President Donald Trump's now-reversed "zero-tolerance" policy to prosecute parents who illegally cross the border with their children did not come out of thin air.
The policy, which drew international outcry for its effect of separating thousands of immigrant families, followed months of previous Trump administration efforts to change border policies, including by rolling back a host of protections for immigrant families put in place by courts and Congress.
Though these moves are partly a reflection of this President's far more aggressive stance toward immigration, they also reflect this simple fact: Migration at the southern border today is entirely different than it was five years ago.
Much of Trump's rhetoric on the border harks back a decade, to a time when mostly Mexican individuals were crossing the border illegally in huge numbers looking for work.
But today the situation is far different. Illegal immigration from Mexicans has dropped substantially, and increasingly migrants are fleeing violence and instability in Central America.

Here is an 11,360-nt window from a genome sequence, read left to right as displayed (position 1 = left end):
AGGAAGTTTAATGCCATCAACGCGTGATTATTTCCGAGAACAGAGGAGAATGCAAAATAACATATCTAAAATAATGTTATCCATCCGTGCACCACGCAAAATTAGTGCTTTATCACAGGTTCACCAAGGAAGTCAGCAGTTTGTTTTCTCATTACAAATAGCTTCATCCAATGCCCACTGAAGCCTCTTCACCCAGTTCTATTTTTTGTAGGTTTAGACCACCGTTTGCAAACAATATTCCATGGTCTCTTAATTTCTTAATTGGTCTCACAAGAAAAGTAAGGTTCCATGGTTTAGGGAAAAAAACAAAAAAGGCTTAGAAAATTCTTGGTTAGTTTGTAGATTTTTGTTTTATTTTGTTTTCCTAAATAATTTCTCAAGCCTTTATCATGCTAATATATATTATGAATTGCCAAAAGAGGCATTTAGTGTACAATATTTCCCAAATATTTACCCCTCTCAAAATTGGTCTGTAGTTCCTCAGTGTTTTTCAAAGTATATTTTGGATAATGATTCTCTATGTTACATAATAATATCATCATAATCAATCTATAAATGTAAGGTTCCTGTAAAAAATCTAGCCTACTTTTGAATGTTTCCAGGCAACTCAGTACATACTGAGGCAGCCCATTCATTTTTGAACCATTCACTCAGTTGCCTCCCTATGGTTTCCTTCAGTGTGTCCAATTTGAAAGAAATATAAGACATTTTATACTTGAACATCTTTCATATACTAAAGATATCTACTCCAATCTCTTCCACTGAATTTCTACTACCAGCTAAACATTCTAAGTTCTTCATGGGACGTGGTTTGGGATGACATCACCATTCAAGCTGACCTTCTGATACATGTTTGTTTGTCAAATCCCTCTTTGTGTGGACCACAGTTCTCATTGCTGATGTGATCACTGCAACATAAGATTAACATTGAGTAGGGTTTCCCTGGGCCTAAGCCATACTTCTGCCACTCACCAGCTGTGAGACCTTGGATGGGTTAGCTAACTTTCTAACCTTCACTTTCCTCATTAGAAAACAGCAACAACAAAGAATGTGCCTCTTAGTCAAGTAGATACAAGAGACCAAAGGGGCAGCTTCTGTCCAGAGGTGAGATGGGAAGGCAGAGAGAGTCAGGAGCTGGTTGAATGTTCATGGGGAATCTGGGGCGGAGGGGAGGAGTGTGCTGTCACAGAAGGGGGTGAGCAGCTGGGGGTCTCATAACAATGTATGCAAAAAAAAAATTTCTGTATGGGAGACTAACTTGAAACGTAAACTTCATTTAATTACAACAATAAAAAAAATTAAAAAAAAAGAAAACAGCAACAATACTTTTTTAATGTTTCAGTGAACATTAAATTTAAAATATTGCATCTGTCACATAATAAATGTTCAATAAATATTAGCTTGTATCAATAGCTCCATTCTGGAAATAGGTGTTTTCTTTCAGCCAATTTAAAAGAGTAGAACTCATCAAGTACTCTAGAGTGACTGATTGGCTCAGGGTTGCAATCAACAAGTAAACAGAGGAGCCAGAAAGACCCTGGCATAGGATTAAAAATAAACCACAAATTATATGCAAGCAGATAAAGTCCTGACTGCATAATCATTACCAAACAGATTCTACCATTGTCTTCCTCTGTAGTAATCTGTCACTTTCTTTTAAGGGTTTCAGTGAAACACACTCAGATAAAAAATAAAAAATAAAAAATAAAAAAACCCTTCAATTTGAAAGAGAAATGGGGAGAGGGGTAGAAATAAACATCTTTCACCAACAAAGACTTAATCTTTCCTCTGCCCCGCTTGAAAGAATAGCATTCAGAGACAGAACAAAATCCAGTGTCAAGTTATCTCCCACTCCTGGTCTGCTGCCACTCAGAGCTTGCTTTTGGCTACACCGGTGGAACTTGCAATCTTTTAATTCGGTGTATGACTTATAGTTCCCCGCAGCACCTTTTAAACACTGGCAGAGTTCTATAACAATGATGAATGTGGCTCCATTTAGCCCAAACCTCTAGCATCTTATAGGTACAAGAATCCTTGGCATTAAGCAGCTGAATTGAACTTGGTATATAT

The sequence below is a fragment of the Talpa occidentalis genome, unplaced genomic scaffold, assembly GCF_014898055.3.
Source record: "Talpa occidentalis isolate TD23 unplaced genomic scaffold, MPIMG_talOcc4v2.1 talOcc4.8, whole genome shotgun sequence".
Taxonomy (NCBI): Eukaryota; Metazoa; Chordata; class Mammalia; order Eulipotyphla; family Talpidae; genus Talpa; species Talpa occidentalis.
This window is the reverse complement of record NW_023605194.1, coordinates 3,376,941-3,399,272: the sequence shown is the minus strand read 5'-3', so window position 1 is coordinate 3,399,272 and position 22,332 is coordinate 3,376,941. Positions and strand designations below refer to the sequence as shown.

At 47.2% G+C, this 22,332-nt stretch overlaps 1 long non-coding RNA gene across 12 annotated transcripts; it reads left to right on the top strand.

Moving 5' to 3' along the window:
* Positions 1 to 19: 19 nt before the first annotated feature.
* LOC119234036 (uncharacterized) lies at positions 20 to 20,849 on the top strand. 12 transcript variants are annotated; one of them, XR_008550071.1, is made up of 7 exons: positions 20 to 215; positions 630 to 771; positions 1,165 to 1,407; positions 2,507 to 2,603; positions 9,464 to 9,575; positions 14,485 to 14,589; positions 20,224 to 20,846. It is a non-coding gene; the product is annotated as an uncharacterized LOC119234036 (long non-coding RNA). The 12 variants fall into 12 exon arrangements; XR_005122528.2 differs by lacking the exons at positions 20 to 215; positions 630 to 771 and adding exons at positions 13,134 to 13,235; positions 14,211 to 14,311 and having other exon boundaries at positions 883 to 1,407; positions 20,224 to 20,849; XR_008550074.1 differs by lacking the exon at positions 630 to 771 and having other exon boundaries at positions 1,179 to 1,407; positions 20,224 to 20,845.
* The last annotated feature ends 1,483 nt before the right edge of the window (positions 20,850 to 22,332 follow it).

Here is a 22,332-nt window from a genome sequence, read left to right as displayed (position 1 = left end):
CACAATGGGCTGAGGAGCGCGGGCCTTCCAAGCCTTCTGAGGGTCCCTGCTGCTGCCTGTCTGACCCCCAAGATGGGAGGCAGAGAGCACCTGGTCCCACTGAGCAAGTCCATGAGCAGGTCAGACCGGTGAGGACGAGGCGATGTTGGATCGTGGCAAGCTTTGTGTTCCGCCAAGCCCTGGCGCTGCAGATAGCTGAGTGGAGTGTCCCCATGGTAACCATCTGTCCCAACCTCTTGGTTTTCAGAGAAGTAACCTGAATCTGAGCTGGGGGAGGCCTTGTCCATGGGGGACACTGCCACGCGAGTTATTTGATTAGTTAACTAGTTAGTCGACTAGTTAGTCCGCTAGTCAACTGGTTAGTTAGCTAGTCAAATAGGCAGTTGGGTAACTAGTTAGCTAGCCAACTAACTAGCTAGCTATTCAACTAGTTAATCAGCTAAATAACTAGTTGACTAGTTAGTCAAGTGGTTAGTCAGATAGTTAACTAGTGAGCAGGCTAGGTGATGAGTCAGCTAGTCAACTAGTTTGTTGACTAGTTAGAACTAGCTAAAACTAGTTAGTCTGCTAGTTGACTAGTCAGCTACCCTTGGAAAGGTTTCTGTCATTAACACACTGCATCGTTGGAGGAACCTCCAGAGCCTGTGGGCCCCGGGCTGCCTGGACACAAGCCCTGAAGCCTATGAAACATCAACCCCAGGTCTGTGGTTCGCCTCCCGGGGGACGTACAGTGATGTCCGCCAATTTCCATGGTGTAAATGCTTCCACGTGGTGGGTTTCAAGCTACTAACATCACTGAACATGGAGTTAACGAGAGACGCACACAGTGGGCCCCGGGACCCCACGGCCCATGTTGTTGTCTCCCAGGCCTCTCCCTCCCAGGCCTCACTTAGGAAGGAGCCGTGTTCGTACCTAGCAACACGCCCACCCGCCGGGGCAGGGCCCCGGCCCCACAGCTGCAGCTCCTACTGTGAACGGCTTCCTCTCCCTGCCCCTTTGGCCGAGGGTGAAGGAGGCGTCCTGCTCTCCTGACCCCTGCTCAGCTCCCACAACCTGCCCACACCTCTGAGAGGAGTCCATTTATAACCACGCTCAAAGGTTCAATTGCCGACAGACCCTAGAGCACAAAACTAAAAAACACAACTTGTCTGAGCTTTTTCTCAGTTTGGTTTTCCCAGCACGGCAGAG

The pool of migrants is also increasingly made up of families and of children on their own. Many of them seek asylum when they arrive, believing they may qualify for protections designed for immigrants fleeing persecution in their home countries. They may also know that the court backlog means they'll likely get to live in the US for at least a few years while they pursue their claims.
The laws, however, have not caught up to the new migration patterns.
"So it's a tough dilemma. It was a tough dilemma for the Obama administration and it resulted in a lot of difficulties for them, and it's a tough dilemma for the Trump administration," said Randy Capps, an immigration trends expert with the nonpartisan Migration Policy Institute. "It's giving them a lot of trouble right now."
Despite Trump's common claims that the border is in a "crisis" state, illegal crossings are at some of their lowest points in history, steadily declining over the last decade. Last fall, Department of Homeland Security analysts declared the Southwest border "more difficult to illegally cross today than ever before."
But as overall crossings have dropped, the share of crossings by families has steadily increased.